Probably a better picture somewhere for this:

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    I was dead set on the total elimination of null until yesterday when I tried to populate a vector in Rust from an iterator in reverse.

    I still think null should be handled with caution instead of just implicitly assigning it to all variables, but now I'm more open to compromise.
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    Update: converting a VecDeque into a Vec is really fast apparently.
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    @lorentz disagreed, annihilate null.

    There is always a more natural way, that is better than null, which is even declared as a miskate by its creator.

    If you really want null in rust for enums and stuff, you can always go and add a None element for example, and in a lot of cases you could also just use Option.
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    @thebiochemic Without the very clever coincidence that VecDeque - a totally unrelated datastructure that isn't standard in STLs - is convertible to Vec, how do you suggest solving this issue?
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    @lorentz what do you mean by totally unrelatable? They are absolutely relatable. Vec is in principle a Linked List and a VecDeque (the Name kinda gives it away) is a Doubly Linked List.

    Even if i would convert them by hand, i don't see, how i would need null.
    You just need to keep in mind, that their elements neighbours are not denoted by <pointer/ref to elem> or null but rather something like Option where None is the final dummy element of either end of the structures. And since they own the elements, this is not very hard to implement yourself (as an execise obviously).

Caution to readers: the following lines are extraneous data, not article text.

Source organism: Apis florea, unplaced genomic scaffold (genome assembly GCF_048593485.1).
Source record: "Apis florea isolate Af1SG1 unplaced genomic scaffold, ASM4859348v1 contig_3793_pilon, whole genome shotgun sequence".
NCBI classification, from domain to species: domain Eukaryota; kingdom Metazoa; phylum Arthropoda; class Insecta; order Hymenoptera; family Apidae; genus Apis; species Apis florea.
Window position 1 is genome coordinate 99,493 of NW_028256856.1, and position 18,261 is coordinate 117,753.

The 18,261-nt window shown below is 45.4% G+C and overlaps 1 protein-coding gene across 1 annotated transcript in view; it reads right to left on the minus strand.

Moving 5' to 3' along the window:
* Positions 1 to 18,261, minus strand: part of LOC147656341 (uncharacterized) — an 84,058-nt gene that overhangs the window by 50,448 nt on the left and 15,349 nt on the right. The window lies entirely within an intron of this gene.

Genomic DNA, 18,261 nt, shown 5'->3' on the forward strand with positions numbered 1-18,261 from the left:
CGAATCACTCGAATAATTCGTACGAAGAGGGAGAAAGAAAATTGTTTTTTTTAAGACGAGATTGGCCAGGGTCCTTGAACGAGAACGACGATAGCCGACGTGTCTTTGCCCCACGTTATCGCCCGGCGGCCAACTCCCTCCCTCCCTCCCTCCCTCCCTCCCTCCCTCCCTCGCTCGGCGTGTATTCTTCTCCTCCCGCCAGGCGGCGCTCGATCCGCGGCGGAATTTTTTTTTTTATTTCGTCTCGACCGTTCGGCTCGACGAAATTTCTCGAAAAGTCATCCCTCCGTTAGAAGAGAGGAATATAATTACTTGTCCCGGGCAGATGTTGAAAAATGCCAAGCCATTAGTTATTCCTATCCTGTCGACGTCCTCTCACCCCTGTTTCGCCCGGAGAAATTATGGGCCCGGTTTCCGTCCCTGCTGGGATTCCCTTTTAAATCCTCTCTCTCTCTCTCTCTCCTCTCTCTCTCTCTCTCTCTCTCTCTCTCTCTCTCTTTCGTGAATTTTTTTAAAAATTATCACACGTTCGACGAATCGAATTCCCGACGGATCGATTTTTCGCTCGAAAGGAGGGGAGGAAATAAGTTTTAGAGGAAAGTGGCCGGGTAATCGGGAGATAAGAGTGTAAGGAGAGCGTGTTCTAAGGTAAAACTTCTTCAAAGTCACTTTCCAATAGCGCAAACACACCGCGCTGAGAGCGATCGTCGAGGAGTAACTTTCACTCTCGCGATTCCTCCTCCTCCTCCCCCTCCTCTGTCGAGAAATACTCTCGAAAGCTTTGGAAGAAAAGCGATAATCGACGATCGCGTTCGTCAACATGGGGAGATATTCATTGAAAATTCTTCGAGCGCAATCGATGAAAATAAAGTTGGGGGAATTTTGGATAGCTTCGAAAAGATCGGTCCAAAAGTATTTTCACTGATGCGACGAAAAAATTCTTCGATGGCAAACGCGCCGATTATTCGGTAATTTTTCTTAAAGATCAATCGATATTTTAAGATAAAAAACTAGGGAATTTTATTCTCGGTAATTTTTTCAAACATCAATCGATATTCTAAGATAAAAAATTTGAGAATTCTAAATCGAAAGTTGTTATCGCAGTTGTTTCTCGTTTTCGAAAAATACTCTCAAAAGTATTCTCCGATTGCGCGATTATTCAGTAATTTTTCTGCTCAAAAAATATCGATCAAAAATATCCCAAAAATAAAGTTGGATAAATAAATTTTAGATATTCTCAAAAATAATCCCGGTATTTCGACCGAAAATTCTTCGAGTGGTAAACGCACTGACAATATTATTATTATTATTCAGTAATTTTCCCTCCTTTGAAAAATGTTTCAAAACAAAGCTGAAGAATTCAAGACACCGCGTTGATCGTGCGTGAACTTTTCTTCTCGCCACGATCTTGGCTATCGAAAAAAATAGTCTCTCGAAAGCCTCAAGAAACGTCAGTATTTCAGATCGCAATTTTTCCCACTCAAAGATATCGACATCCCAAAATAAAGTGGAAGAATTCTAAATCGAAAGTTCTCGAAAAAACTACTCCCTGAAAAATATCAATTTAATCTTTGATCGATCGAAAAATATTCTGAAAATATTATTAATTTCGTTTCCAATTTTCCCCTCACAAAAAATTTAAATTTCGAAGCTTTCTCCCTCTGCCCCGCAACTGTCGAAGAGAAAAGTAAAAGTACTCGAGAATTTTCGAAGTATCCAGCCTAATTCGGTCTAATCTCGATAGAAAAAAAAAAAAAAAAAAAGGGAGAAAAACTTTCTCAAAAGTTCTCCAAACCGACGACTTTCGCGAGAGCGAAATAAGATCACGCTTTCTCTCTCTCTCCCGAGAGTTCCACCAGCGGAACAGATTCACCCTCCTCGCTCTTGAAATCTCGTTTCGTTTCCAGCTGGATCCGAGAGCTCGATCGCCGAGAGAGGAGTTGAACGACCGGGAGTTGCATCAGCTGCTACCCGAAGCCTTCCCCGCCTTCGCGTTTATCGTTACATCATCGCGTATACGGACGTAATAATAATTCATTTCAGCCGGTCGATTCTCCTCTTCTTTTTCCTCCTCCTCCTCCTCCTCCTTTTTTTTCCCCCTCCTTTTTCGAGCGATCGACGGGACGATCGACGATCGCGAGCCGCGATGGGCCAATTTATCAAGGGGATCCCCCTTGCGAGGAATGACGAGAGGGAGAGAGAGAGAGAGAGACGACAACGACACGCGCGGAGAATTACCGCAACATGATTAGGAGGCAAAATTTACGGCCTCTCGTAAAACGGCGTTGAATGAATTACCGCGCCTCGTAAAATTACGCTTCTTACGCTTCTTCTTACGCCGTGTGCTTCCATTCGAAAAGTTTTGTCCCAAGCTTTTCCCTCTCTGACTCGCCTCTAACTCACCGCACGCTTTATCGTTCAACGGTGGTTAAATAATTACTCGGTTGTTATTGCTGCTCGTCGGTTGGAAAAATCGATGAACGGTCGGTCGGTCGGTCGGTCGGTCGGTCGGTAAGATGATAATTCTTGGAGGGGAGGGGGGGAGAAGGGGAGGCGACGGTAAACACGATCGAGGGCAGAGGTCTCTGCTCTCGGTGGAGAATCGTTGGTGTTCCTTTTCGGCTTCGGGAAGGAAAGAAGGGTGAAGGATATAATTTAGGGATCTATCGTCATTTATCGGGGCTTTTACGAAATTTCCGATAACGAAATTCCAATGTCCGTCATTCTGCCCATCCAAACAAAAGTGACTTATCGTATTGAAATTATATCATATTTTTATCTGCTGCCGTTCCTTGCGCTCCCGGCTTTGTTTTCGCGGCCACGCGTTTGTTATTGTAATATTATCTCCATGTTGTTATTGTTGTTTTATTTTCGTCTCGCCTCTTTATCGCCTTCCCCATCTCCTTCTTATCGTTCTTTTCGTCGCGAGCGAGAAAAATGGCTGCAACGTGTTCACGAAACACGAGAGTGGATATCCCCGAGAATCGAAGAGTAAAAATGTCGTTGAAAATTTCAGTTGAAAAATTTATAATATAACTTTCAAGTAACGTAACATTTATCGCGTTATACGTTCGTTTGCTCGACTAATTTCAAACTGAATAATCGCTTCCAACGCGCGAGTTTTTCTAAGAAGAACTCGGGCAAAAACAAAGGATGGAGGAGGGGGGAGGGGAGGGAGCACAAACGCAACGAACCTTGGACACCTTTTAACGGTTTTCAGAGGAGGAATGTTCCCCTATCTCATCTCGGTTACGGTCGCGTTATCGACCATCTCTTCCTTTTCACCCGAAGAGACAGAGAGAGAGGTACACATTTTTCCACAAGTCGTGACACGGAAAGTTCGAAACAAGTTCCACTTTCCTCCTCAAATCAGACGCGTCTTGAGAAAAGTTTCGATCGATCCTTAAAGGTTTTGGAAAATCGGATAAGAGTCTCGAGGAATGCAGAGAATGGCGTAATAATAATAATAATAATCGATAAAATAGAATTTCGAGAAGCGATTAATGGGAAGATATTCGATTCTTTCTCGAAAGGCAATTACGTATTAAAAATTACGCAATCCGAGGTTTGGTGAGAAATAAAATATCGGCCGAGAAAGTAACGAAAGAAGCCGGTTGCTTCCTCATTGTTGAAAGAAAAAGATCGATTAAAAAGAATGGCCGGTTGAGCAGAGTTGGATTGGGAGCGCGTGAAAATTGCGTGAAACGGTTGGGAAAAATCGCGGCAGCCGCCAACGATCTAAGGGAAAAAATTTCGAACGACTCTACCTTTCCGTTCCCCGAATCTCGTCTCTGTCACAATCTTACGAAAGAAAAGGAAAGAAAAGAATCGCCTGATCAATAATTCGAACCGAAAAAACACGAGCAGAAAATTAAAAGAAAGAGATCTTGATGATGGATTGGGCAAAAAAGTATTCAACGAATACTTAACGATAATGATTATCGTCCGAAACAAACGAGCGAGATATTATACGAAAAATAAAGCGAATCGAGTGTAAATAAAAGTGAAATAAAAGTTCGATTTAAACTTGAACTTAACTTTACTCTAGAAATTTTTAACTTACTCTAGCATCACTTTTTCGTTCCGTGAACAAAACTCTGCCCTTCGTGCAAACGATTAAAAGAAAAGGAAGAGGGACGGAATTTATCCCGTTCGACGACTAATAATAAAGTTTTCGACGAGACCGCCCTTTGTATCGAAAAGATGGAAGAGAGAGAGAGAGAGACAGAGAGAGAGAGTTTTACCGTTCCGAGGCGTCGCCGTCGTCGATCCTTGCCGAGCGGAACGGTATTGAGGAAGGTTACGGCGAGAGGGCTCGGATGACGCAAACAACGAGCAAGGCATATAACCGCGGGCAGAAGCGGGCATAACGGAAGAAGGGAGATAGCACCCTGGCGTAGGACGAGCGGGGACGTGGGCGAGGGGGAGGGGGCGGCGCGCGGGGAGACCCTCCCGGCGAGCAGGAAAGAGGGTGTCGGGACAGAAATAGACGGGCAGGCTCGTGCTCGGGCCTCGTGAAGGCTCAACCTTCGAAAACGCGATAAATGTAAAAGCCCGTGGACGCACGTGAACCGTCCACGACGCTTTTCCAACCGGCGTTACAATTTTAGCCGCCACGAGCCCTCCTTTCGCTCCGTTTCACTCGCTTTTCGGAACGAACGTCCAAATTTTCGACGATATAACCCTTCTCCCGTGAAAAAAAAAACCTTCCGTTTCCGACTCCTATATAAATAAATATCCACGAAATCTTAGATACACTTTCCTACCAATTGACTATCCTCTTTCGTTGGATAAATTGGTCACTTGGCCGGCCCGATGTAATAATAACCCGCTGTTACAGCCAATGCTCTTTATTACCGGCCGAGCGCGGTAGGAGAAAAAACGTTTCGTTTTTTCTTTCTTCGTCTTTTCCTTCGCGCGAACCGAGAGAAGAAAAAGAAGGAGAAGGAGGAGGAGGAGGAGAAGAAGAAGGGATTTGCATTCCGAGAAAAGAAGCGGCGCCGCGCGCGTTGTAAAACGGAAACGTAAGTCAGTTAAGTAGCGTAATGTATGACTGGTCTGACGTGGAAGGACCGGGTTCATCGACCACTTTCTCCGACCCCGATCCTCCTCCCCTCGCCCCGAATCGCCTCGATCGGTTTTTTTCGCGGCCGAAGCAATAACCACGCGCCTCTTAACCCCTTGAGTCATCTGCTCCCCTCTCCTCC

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    @thebiochemic Obviously I could also just keep inserting elements to the vector at index 0 for a total of n² moved memory in n memmove calls, or I could push them and then reverse the vector for n moved memory in n/2 memmoves. The gist of the problem is that populating a vector from the back should require zero memmoves if the number of items is known in advance.
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    @lorentz ah okay, if you copy around the memory directly, that is a slightly different story true. But isnt that considered unsafe, if the type changes?
    What about using a VecDeque from the very beginning, and avoiding it alltogether? Since they behave similar it should essentially be a drop in replacement (apart from changing push to push_back)
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